Une agence de l'Ue

Quick search results

  • European defence cooperation in the second machine age

    Over the past decades, defence cooperation has helped European countries preserve their security. Defence cooperation in the second machine age may, however, need to evolve and move beyond traditional joint procurement programmes to pertain also to new domains.

  • Funding EU defence cooperation

    Through carefully targeted financial incentives the European Commission hopes that the European Defence Fund can help change the rules of the game for European defence cooperation. But how might the Commission structure or modulate it?

  • The CARD on the EU defence table

    This Alert looks at the coordinated annual review on defence (‘CARD’) announced at the end of 2016. How could CARD change the way defence cooperation operates in Europe?

  • Africa growing? Past, present and future

    What generalisations can be made about African growth episodes between 1950 and today? This Brief seeks to dispel some of the negative narratives about Africa’s economic record, as well as discern factors which could lead to future growth on the continent.

  • Out of (and inside) Africa: migration routes and their impacts

    What impact have migration routes out of and within Africa had on EU migration policy? This Brief examines some of the Union’s efforts (and challenges) regarding the continent.

  • Unrest in Ethiopia: plus ça change?

    After tensions between the government and citizens reached a boiling point in November 2015, a vicious cycle of protests and repression subsequently took hold for over a year. What, if anything, has the ruling party learned?

  • Returns diplomacy: levers and tools

    In 2016, 42% of asylum-seekers who received an instruction to leave stayed in Europe, amounting to at least 130,000 people. What could the EU do to improve its returns bargains with third states?

  • Out of Syria: shifting routes and returns

    As the Syrian conflict grows in complexity, so too do the flows of people inside the country and into the neighbouring region. This Alert identifies three major shifts which will affect migration flows.

  • The crime-terrorism nexus

    A criminal past is a common, yet often overlooked, characteristic of many European jihadists. This Brief examines the link between petty crime and terrorism, as well as the ways in which criminal experiences shape terrorist actions.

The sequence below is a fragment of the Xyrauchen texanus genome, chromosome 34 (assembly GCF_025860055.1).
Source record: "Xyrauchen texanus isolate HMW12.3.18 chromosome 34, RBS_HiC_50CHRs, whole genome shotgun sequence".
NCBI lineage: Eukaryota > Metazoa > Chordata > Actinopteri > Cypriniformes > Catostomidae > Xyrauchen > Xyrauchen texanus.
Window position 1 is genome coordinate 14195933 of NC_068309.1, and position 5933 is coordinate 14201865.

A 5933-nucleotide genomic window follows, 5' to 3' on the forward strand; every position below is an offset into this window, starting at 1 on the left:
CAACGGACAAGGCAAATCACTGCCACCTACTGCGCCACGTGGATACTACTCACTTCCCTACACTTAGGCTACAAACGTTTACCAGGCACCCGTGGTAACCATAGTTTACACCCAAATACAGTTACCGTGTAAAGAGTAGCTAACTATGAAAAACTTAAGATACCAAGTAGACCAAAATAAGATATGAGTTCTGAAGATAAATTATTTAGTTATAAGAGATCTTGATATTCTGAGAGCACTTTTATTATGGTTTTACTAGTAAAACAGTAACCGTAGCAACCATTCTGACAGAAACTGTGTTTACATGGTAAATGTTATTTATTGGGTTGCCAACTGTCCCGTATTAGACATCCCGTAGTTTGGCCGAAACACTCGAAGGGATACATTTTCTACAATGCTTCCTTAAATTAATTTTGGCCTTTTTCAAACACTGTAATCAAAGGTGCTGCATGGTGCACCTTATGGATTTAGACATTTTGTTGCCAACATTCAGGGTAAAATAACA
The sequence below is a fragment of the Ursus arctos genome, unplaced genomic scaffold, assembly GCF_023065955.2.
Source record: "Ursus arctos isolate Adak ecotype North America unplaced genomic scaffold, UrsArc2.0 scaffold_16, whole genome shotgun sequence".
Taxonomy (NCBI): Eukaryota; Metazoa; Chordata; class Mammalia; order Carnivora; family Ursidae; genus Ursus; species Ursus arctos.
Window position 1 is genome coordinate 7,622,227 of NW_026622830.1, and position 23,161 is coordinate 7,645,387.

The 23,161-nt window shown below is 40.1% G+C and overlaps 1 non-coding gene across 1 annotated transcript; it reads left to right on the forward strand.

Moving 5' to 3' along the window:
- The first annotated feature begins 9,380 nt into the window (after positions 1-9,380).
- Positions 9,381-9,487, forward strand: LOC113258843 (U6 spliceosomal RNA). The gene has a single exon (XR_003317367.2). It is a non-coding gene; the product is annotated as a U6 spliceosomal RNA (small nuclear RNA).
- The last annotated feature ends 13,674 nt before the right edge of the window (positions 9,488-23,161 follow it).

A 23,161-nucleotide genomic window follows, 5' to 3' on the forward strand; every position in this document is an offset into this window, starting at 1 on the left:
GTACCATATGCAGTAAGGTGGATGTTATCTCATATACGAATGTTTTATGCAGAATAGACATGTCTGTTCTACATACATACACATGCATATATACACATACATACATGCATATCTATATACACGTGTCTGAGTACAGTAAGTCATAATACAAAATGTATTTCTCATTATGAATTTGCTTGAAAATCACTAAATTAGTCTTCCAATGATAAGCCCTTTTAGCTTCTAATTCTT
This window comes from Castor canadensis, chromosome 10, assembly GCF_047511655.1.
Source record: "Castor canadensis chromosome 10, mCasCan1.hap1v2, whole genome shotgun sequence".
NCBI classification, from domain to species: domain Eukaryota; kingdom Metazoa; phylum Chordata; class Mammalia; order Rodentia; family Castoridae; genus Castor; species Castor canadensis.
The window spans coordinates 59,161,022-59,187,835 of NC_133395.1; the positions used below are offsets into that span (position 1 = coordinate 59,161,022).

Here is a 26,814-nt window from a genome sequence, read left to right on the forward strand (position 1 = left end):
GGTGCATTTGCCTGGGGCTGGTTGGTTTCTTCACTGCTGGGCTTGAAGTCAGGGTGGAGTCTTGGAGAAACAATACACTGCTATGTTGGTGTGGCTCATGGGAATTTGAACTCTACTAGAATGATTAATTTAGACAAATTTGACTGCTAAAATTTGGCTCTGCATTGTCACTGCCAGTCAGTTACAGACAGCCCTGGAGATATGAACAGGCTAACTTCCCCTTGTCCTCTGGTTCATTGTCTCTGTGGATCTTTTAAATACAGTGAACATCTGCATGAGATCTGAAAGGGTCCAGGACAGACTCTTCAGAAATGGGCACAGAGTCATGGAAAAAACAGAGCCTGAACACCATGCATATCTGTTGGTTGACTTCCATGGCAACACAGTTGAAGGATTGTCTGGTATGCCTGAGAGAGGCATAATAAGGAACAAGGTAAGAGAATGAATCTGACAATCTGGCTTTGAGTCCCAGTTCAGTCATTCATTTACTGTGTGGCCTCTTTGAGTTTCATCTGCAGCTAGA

• SMS – Global migration: getting the trends right

    The second in the new EUISS series of Security Monthly Stats (SMS) looks at the sensitive issue of global migration. Are there really more migrants than ever before? And are people from the ‘global South’ migrating northwards?

  • The EU migration crisis – Getting the numbers right

    The 2015 migration crisis revealed gaps in the EU’s migration-related statistics. This Brief looks at how unreliable migration data can be manipulated, and seeks to reverse the narratives which are put forward by certain actors in order to pursue their own agendas.

  • Azerbaijan: drifts and shifts

    This Alert looks at Azerbaijan’s autocratic and assertive domestic turn, and explains the potential risks of the rebalancing of its foreign policy priorities by the ruling elites.

  • Securing the Energy Union: five pillars and five regions

    This Report examines the energy challenges facing the different regions of Europe, investigating shared priorities and common projects, as well as barriers to integration and cooperation. A series of chapters devoted to distinct regions examines what role the Energy Union can play to help address their energy challenges, including those related to energy security and relations with external suppliers.

  • Armenia: Russia first, EU second?

    Following recent constitutional changes, Armenians are set to go to the polls on 2 April to vote in parliamentary elections. What role does Russia play in the country's politics? And is there room to expand relations with the EU?

  • Defence industries in Arab states: players and strategies

    This Chaillot Paper analyses how Arab states strive to achieve strategic, economic and symbolic goals through indigenous armaments production, with some countries in the region showing a new determination to become more self-reliant in this domain. The paper focuses in particular on how efforts undertaken by Arab states to develop national defence technological and industrial bases (DTIBs) entail new relationships with defence suppliers.